MIKHAIL Gorbachev's dramatic announcement that he will freeze the deployment of Soviet intermediate-range missiles for a few months to give the United States a chance to halt its missile deployment in Europe is a shrewd public-relations maneuver. However, it is reportedly not a new proposal as it was disclosed some time ago to the US negotiators at the current Geneva arms talks and was originally offered by Brezhnev before the 1983 nuclear-weapons talks broke down. Such a freeze would, of course, perpetuate the present substantial Soviet missile superiority in Europe. Gorbachev's present offer seems directly linked to an article that appeared last week in the East German newspaper Neues Deutschland. This article also contains no change in the Soviet position and appears to have been leaked by the Soviets in a propaganda move to show they are offering new and constructive suggestions, while at the same time getting around the pledge by both sides to keep the negotiations confidential. This Soviet gambit recalls an episode that occurred during the US-Soviet negotiations in the Eisenhower years, when from 1953 to 1957 I served as coordinator of plans and policies for our major conferences with the Russians.
The incident took place during the Berlin four power conference which dealt largely with European security and the reunification of Germany. The conference was at foreign-minister level with Secretary of State John Foster Dulles representing the US and Foreign Minister V. M. Molotov, ably assisted by his strong right arm Andrei Gromyko, representing the Soviet Union.
The Western side (US, U.K., and France) originally estimated that the conference would not last more than two weeks, by which time it would be clear whether there was any chance for real progress. After almost 10 days, it was apparent the Soviets would not agree to any proposal that would move Germany toward unification in freedom.
At this point late one evening as the conference was about to adjourn for the day, Mr. Molotov raised his hand and said he had a ``new'' proposal to offer. He distributed voluminous Russian texts to the conference participants (but at the same time his staff distributed these texts in English, French, German, and Spanish to journalists waiting in the press room). Molotov then spoke for almost an hour. By the time he had finished and the consecutive translations that followed were over, it was far too late to analyze and respond that night to the Soviet texts. Subsequent study showed there was no change in the Soviet position. It was simply a rehash and rearrangement of previous Soviet proposals. However, the next morning the ``new Soviet proposals'' monopolized the headlines in the free-world press. In the two weeks that followed, Mr. Molotov repeated this tactic several times.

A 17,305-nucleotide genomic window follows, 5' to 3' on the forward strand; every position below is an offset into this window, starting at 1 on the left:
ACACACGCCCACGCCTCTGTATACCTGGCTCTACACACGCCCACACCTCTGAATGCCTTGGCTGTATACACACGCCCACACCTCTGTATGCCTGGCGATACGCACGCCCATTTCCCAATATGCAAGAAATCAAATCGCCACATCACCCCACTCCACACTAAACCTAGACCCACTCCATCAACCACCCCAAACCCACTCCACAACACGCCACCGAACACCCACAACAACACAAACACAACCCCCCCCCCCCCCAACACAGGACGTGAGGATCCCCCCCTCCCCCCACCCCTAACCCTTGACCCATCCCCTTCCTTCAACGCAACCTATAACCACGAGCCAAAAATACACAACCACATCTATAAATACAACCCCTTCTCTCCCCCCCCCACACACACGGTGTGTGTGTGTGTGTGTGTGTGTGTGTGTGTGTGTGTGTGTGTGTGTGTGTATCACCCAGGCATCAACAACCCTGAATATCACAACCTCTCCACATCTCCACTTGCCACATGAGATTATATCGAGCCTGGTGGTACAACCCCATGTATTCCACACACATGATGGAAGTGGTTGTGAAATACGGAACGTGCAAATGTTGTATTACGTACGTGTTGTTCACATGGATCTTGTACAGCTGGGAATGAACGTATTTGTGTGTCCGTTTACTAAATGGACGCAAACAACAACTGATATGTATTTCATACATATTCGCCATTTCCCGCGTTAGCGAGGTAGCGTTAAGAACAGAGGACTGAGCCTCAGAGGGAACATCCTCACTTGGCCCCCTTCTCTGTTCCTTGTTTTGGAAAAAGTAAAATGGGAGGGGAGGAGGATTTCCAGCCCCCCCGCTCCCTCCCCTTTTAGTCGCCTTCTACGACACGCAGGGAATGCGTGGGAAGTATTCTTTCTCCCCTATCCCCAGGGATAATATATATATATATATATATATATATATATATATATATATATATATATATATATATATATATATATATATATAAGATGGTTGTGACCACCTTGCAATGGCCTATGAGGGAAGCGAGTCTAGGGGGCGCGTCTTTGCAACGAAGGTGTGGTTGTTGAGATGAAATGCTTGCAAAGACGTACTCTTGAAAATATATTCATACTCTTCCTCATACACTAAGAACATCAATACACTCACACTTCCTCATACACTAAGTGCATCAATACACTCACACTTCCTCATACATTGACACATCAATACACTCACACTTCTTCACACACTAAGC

Exasperated, Mr. Dulles finally told the conference he was tired of having ``Mr. Molotov pull a new rabbit out of his briefcase every few days just before a session ended and place it on the conference table.''
Now it so happened that on the same evening that Dulles made this remark it was the United States's turn to act as host at a small informal US-Soviet dinner with five on a side. Before dinner was served I was talking with Molotov, whose cool and sardonic but acute sense of humor was always much in evidence on such occasions. A waiter passed a tray of raw celery, carrots, and radishes which Mr. Dulles always served. Mr. Molotov refused this offering and allowed as how he would prefer caviar. I ordered caviar, but at the same time with a smile suggested that he might like nonetheless to take some of the carrots and celery home with him for his ``rabbits'' to which Dulles had referred earlier that evening.
Mr. Molotov's eyes lit up like stars on a cold winter night. ``Ah,'' he said with a frosty smile, ``I always thought Dulles was a very intelligent man, but now I begin to have serious doubts.'' ``Why?'' I asked, playing the straight man for him. ``Because,'' he said, ``Dulles referred this evening to the new rabbits that I put on the conference table every few days. If he were really intelligent, he would see that I always use that same old rabbit!''
According to Western European analysts, the ``new'' Soviet proposals leaked to the Neues Deutschland include a freeze on nuclear weapons, a halt in the deployment of new NATO medium range weapons in Europe and a ban on space research.
In other words nothing new yet -- ``just the same old rabbit!''
Douglas MacArthur II, a lecturer and consultant on international affairs, has been the US ambassador to Japan, Belgium, Austria, and Iran.